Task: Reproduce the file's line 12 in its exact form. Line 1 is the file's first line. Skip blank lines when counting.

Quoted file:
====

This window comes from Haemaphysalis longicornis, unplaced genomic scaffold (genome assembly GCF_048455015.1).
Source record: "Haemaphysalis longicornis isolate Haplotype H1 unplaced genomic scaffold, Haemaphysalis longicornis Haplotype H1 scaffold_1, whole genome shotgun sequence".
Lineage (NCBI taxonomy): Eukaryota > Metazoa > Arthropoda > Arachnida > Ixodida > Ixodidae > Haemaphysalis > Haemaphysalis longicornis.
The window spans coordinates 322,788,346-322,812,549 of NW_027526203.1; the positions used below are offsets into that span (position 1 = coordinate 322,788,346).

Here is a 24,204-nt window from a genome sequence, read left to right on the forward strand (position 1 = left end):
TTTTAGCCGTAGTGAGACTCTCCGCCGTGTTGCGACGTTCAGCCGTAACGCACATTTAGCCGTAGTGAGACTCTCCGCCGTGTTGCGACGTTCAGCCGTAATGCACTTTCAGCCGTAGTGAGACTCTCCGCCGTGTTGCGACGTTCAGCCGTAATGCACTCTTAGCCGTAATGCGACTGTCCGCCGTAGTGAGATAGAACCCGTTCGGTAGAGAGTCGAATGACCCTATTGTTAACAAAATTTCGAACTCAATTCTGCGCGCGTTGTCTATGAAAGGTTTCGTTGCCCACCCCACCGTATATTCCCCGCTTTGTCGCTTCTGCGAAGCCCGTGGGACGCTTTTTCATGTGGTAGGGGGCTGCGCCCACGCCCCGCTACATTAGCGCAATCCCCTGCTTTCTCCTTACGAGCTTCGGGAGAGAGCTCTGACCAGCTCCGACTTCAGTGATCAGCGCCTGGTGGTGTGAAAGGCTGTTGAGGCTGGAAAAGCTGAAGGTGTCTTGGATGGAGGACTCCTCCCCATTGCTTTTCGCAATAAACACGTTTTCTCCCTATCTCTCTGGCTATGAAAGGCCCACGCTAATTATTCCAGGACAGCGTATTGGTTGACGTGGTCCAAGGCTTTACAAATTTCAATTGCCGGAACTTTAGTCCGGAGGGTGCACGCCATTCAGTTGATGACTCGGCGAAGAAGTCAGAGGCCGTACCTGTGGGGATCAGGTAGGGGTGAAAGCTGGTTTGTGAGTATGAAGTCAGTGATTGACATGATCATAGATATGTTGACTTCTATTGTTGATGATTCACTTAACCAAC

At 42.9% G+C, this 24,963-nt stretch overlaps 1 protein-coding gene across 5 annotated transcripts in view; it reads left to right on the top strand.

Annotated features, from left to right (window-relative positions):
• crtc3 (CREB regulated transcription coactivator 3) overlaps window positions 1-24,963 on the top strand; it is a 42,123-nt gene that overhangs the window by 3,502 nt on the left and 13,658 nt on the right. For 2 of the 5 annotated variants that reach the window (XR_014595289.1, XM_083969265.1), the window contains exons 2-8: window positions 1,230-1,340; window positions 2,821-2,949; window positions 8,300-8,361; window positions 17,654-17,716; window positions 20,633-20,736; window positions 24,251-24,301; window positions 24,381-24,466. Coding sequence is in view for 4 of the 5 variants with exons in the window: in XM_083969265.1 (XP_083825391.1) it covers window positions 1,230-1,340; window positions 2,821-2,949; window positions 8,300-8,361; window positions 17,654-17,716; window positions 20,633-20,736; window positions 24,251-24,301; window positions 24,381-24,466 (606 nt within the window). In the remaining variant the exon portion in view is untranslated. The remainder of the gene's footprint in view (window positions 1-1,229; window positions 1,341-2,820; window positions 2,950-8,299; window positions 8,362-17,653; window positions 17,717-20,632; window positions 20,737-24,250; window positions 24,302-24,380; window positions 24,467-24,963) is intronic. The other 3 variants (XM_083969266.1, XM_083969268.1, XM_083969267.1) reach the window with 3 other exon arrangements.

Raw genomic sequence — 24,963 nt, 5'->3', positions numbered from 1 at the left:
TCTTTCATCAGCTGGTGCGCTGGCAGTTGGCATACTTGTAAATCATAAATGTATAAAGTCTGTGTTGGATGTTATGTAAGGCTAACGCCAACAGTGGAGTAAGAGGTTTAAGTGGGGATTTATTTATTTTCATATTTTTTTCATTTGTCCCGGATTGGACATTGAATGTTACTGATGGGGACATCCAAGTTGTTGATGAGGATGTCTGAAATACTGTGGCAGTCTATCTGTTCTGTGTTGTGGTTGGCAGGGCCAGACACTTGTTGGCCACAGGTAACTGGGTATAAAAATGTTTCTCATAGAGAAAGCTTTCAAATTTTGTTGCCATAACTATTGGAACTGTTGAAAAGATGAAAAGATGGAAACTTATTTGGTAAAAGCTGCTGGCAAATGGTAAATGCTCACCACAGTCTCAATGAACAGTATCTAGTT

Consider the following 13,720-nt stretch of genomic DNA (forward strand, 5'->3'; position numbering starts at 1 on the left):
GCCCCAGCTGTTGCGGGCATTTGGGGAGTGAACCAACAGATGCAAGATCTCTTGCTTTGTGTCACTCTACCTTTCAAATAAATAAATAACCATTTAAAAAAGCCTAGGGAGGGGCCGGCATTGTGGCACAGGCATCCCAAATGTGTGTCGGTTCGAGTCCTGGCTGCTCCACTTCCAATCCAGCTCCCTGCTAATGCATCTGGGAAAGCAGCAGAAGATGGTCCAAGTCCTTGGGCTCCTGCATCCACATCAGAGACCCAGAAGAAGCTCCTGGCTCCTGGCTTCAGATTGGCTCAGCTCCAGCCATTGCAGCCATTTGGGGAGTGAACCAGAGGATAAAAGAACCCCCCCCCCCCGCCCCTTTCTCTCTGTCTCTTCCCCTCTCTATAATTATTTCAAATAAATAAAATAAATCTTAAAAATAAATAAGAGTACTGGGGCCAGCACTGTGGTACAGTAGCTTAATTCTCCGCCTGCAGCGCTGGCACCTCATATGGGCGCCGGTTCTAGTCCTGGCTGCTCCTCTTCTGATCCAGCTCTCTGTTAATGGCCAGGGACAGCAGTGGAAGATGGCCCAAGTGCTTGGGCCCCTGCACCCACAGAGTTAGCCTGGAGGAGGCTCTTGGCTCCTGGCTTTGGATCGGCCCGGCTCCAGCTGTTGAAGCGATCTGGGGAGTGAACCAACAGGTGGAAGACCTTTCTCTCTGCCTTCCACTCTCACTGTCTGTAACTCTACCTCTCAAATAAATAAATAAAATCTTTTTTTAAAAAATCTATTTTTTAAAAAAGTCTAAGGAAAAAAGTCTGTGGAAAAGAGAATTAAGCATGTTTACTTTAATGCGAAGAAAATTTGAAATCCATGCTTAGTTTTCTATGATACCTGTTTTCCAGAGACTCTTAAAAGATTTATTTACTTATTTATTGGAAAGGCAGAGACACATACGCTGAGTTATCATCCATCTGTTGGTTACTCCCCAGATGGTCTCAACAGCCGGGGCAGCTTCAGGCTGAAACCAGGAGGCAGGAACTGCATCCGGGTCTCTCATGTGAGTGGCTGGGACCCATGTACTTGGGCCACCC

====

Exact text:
Consider the following 13,720-nt stretch of genomic DNA (forward strand, 5'->3'; position numbering starts at 1 on the left):